Automated Analysis of Dendritic Spines
Dr. Gary J. Bassell and lab members, Emory University
Dr. Gary J. Bassell and members of his lab from Emory University recently developed an automated method that uses Imaris image processing and analysis software to study dendritic spine morphology. Uncovering the mechanisms regulating dendritic spine morphology is critical for understanding the basic properties of neuronal development and function.
“Manual spine analysis is time consuming and difficult to reproduce,” said Sharon Swanger, a graduate student in the Bassell lab. “We needed an automated program that could detect and measure spines in 3D and be applied to the large studies necessary to discern the mechanisms regulating spine morphology.”
The researchers had successfully performed volumetric analyses with other Imaris modules, so they decided to test whether the Filament Tracer module could accurately trace and measure dendritic spines. “We compared different analysis programs and labeling methods and found that Filament Tracer combined with Lifeact-expressing neurons provided the most consistent and accurate dendritic spine analyses for large datasets,” Swanger said.
With Imaris, the most powerful and versatile 3D and 4D image analysis software solution on the market for researchers in life sciences and its module Filament Tracer, a single set of input parameters can be used to automatically detect and measure spines across a large dataset. Filament Tracer also provides a wealth of statistics for spine number and spine geometry and the ability to track these measures for individual spines across time.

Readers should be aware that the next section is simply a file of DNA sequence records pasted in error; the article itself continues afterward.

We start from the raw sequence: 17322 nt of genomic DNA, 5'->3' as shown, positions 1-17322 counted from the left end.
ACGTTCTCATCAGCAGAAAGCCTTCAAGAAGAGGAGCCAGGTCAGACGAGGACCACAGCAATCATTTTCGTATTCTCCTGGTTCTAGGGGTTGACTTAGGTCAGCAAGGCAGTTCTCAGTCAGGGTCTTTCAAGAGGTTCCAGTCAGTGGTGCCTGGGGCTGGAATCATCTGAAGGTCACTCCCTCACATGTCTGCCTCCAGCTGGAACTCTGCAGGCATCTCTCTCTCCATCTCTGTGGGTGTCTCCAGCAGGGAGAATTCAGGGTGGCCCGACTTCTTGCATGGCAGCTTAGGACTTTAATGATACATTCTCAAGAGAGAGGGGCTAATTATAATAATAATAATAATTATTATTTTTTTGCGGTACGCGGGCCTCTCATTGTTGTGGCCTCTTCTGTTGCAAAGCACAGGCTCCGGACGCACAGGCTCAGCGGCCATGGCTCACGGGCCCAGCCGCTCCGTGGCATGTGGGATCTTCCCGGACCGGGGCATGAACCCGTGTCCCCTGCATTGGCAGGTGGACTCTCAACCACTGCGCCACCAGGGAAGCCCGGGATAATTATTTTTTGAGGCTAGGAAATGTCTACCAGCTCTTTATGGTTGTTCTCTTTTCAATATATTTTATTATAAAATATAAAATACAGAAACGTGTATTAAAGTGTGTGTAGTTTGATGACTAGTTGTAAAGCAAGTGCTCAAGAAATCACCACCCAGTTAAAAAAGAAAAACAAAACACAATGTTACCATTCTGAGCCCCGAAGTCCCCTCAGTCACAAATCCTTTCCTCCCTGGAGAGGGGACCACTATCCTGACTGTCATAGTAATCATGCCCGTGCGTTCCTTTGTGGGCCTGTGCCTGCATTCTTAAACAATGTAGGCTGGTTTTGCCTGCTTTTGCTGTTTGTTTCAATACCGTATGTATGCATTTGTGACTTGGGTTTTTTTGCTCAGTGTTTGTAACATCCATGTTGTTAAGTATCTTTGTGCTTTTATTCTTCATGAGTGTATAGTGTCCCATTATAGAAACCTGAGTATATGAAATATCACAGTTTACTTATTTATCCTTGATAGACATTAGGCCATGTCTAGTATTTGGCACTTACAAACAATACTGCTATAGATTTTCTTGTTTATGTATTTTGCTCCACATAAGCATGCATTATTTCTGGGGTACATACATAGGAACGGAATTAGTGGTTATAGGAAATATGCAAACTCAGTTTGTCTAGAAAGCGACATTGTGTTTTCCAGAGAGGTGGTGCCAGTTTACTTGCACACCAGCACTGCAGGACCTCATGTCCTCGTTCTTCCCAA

For dendritic spine analysis, the researchers used Imaris’s Surpass view to create a new filament in Autopath mode and select part of a dendrite as a region of interest (ROI). For time-lapse imaging, they assigned a single dendrite starting point at each timepoint using the AutoDepth mode of Filament Tracer. They traced the spines by setting the maximum spine length and minimum spine end diameter and then using automatic thresholds to generate spine seed points and surface rendering. After generating a trace, they applied a filter to ensure all dendritic protrusions were assigned as spines.
Their automated image analysis method produces accurate 3D reconstructions of spines without any manual validation, which can be used to analyze fixed or live neurons imaged with widefield fluorescence or confocal microscopy. The Bassell group used it to analyze changes in spine morphology after applying brain-derived neurotrophic factor (BDNF) to hippocampal neurons. BDNF is known to encourage growth and differentiation of new neurons and synapses, and the group's analysis revealed that BDNF induced rapid changes in spine neck and length geometry. They also showed that a potential therapeutic drug could rescue the established spine abnormalities of neurons isolated from a mouse model of fragile X syndrome, an inherited intellectual disability.
In the future, the researchers would like to make use of Imaris and Filament Tracer to investigate the fluorescence intensity of dendritic spine heads. “We would like to use this feature to assess trafficking of macromolecules into spines, and perhaps, correlate the trafficking of synaptic molecules with morphological parameters,” Dr. Bassell said. “In addition, we would like to continue using pharmacological treatments in disease models to better understand the underlying disease mechanisms and find potential drug therapies.”
Research Paper: Automated 4D analysis of dendritic spine morphology: applications to stimulus-induced spine remodeling and pharmacological rescue in a disease model, Molecular Brain. 2011, 4:38 doi:10.1186/1756-6606-4-38